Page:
LemurKat’s Obligatory NaNo Post
Greetings, I am Angela “LemurKat” Oliver, one of the co-founders of the Christchurch Writer’s Guild, and I am a NaNo veteran. I have participated in NaNo (or similar endevours) six times since 2002, and have a 66% “success” rate – in that four times out of the six I achieved 50k or more.
Here I am pictured with an earlier proof copy of my 2010 NaNo novel, “Aroha’s Grand Adventure.” Whilst the story wound up around 46k, the indepth appendices and a short story pushed it over the requirements. “Aroha” was written in the aftermath of the disturbing-but-less-tragic September 4th earthquake in Christchurch, and over 400 aftershocks were widely felt in the city over the month of November.
I believe writing actually helped me through what was an otherwise very stressful time, and yes, there is an earthquake in the books.
My other NaNo novels have been less than successful.
For my first NaNo in 2002, I wrote a commissioned piece (I was given a storyline, characters and $$$ to write it) entitled “Long Odds” that concluded at just over 26k.
In 2003, I tried again, penning my post-apocalyptic Furry novel, “Scavengers of the Deadlands”, which despite being derivative of Harry Potter and ElfQuest is actually pretty jolly good. I achieved the wordcount, and went on to write a total of 95,000 words before running out of steam – about 5k from the end. I have promised myself to finish that story at some point in the not too distant future (and make it a little less derivative).
I then took a break for the next four years, concentrating more on my artwork (and discovering Artist Trading Cards), before trying again in 2007, with a reboot of my story “Quest for Lemuria”. Once again, it fell flat, at just over 20k.
2010 was a far more successful year, with “Aroha’s Grand Adventure” which I later went on to publish (yay for the free proof copy code), and in 2011 I participated in both Kiwiwriter’s SocNoc (Southern Cross Novel Challenge) and NaNo, writing parts one and two of my Epic Lemur Novel. Part one went okay, with much editting and re-writing, but after achieving the 50k for part two, I then went and removed half of it.
For 2012, I am planning a follow-up/parallel novel to “Aroha’s Grand Adventure,” using the kea, Tiriki, that features in those books.
So, how am I prepping for NaNo this year? Well, first and foremost, I am clearing myself of all other artistic obligations – getting all art trades out of the way, not committing to any swaps and also finishing up my entries for the two storyline competitions. November will be for concentrating on writing. It would have been nice to take time off work as well, but in previous times I have written while working full-time, plus I’ve run out of holiday leave!
I am also conceptualising. I am not good at taking notes, I prefer storing stuff in my brain – which works well for a while, but I tend to forget things if they are left too long. I have the basic plot-premise set out, a main character and an opening scene. I have not yet written that scene, of course, but I do know roughly how it will go. With writing, I find the hardest bit is the first sentence. If I have not got that sorted out, then I shall sit and stare at the blank screen for up to 30 mins.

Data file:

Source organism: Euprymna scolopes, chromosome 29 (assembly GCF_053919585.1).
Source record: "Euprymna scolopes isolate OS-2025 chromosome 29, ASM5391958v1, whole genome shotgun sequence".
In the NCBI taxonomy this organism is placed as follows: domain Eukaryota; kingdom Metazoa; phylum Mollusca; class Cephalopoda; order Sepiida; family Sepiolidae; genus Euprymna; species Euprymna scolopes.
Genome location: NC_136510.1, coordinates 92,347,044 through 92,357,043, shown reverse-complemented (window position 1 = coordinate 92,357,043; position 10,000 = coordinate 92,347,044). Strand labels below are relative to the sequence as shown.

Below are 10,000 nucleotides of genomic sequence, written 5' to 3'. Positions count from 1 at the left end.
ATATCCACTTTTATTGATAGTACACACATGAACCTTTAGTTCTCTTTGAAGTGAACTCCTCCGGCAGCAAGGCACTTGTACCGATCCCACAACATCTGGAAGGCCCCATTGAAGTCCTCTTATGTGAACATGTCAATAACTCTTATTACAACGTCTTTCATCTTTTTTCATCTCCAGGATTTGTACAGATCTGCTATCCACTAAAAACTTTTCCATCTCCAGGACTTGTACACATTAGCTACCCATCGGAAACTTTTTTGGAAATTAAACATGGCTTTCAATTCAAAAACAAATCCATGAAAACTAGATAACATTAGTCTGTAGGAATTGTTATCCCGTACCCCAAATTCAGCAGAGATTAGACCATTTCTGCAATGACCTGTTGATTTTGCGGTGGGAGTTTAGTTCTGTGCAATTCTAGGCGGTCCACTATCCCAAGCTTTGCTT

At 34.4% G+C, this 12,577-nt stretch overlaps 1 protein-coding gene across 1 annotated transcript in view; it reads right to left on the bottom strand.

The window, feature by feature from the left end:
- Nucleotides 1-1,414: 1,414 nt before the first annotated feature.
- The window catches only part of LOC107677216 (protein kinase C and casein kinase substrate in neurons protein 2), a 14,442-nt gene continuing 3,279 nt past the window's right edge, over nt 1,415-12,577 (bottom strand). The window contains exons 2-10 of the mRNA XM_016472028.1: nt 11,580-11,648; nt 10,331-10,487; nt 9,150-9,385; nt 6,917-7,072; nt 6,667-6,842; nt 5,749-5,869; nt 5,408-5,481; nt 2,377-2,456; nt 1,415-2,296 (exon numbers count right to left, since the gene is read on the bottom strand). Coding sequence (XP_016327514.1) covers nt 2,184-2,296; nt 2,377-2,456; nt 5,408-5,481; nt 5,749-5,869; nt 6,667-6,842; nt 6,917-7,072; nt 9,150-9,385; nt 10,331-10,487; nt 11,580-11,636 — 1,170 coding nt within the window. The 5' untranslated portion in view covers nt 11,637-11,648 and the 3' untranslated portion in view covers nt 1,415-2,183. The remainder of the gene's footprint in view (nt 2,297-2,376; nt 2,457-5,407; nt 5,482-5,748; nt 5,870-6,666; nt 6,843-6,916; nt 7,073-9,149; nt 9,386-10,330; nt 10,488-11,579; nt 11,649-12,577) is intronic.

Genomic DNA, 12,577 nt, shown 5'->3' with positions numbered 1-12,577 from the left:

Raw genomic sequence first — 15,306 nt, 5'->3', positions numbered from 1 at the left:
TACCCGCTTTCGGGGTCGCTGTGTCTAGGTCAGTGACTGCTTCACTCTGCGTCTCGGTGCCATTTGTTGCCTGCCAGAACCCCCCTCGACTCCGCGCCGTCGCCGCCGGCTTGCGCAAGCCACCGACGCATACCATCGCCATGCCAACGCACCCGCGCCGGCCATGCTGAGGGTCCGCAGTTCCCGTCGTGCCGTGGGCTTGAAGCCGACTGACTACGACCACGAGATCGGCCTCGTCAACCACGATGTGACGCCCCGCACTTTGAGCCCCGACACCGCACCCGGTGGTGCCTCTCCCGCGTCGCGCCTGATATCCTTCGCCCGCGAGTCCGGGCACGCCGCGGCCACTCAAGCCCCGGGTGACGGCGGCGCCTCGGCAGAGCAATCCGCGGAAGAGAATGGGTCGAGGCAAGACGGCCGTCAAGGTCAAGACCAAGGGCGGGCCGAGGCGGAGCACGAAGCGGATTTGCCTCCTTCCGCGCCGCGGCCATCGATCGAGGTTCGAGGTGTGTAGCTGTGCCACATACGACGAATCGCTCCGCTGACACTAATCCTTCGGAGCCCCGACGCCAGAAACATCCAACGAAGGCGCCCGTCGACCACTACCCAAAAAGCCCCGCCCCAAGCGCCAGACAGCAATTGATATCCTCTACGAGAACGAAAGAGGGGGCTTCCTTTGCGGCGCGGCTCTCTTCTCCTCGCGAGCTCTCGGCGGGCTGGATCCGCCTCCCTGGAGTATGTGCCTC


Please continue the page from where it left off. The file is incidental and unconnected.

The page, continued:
This year I have a laptop. This means that I can – if needs must – write at work, and also allows me to attend more of the social gatherings. In previous years, I had considered going – but the idea of going out and not writing, or writing on paper, made it less than desirable. I am using Dropbox as the place to do the writing – which means I can access it from both my computers without shifting files back and forth.
When writing my NaNo novel – I get up earlier – setting my alarm to rouse me an hour earlier than I normally would. That means 5 am most week days. This worked fine in November, when the birds were singing early, but when I tried it for SocNoc in June the results were less than stellar. My goal is to write 1000 words before breakfast!
The most succesful daily wordcount I ever had was 5000 words. Not only was the story flowing, but the internet wasn’t working. This meant I could not pop into the forums, or check my facebook, or spend two hours researching what would happen if a weka ate a cigarette, or watching people “fishing” for wekas on youtube.
And don’t forget to make back-ups. I’ve heard of people having their laptops stolen – and thus losing their entire manuscript. Once again, Dropbox is useful here because you can access it from any computer, anywhere, with a password. However, I would recommend also saving it to your harddrive in case something goes wrong with Dropbox.
I blog every day whilst doing these Monthly Writing Challenges, so you can follow my progress over on: http://lemurkat.blogspot.com (although now I have a wordpress blog, it’s tempting to move it).